Move, speak, breathe — exist — and they could kill us as easily as they’d swat a fly. In front of our children, in Philando Castile’s case. Then they’ll lie over our dead bodies, and more often than not get away with it. Trayvon Martin fought back. So did Michael Brown. Sandra Bland was being disrespectful. Freddie Gray almost severed his own spine. Eric Garner was "resisting." Tamir Rice’s pop-gun toy looked too real.
And those are just a few of the ones we know of. Muflahi said that in the immediate aftermath, Baton Rouge law enforcement confiscated the surveillance tapes without a warrant. How many more lives have been extrajudicially extinguished without even so much as a whisper? Had Diamond Reynolds not been brave and composed enough in the face of tragedy to livestream her own boyfriend’s snuff film, is there any chance that Philando Castile’s death would’ve been ruled a homicide?
Probably not. There would’ve just been a paragraph-long police statement full of passive verbs with no descriptors or names, and that would’ve been it. No national coverage, no statements given, no songs sung, no marches marched.
Ten years ago, when Louisiana had just begun to rebuild itself post-Katrina, I bugged my CD Man into begrudgingly giving me that copy of Lil Weezy Ana for free. CD Man probably could’ve used the extra buck, but he bent to the will of an annoying kid with no cash who would just die if he couldn’t have it. There was a song called "Amen" on the tape that was sort of about life, but mostly — and unavoidably — about death. The song had been floating around the internet in low quality since I was 15 years old, but the song’s producer, StreetRunner, released a mastered version earlier this year, retitled "Cry Out (Amen)." I desperately wish the lyrics weren’t still so true today.
"Government still quittin’ on us," Wayne rapped. "White folk still spittin’ on us." There are people who repeatedly deny these black men, women, and children their humanity, who immediately reach for priors and to the ends of the very earth to justify their executions. There are those who not-so-subtly suggest that selling loosies and CDs and talking back are all offenses punishable by death. Some treat excuses like causes. Some incessantly, almost willfully confuse focus with exclusion. Some seem to think that my valuing my life, and the life of those who look like me, diminishes the value of theirs. Time and again, some of their number refuse to Say Their Names.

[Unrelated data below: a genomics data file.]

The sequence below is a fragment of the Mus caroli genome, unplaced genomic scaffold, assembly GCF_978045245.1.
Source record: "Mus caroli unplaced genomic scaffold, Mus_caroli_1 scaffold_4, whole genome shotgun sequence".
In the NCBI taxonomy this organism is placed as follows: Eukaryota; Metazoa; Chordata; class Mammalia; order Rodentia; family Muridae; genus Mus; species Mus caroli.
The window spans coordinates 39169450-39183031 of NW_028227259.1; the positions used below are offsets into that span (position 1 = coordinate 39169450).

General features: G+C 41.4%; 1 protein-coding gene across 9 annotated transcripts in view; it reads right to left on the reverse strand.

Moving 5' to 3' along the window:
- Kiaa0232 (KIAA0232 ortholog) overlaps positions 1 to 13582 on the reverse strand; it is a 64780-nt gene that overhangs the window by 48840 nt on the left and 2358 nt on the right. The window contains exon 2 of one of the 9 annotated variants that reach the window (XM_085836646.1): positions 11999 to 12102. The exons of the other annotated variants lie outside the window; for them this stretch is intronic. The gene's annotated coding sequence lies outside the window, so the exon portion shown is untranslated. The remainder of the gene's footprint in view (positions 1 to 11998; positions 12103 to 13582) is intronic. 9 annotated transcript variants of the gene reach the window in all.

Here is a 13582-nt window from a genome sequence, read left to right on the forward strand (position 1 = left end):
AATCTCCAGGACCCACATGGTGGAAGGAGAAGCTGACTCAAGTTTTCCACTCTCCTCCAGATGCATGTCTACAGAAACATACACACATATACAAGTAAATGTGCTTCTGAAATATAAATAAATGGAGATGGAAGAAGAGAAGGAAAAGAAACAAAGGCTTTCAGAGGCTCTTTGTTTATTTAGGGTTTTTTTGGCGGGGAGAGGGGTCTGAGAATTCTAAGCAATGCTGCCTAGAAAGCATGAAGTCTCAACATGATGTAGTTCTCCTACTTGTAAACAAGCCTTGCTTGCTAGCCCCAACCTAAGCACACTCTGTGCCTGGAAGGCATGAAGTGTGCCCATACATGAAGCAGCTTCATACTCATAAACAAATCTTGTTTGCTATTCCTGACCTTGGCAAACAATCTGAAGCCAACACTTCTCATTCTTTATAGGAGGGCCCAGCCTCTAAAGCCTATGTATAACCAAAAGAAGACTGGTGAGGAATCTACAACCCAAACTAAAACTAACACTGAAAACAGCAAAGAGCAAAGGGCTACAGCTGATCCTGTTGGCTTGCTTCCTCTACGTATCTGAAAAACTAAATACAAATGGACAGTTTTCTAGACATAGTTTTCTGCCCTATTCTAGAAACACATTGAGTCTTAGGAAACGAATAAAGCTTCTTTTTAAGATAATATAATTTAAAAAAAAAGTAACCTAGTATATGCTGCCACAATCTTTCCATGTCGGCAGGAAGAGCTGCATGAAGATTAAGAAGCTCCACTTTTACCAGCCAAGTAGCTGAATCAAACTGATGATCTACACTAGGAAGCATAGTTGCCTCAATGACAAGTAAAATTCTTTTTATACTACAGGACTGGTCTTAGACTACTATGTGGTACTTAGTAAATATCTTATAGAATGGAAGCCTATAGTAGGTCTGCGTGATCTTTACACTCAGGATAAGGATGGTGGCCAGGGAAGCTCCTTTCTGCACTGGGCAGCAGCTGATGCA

To hell with them. I’m not talking to them.
I’m talking to you.
I don’t know who you are, and may never meet you. We may never get to complain about our respective underachieving home teams to each other. I may never get to share my frosted animal crackers with you. But if I could, I’d want to thank you for taking the time to read this, for at least trying to understand — because that’s more than can be said for many others. I’d want to tell you that you matter deeply to me — that I love you, and that we’ll get through this together. I’d want to tell you that we need each other, you and I. That if we joined hands we could accomplish great things together — that we could make this country great, for once.
I want so badly to tell you those things. I would’ve liked to have kept the memories of Louisiana summers, the barbershop, the DVD Man, and that god-awful X2 movie safe from another makeshift eulogy for another black person killed by police. I want to get out on the other side of this grief for men, women, and children whose names I should’ve never even known; I want to say that things’ll be different this time, to have answers, to be hopeful.
But I can only see things as they are. And at the moment, I don’t feel so hopeful. I don’t have those answers.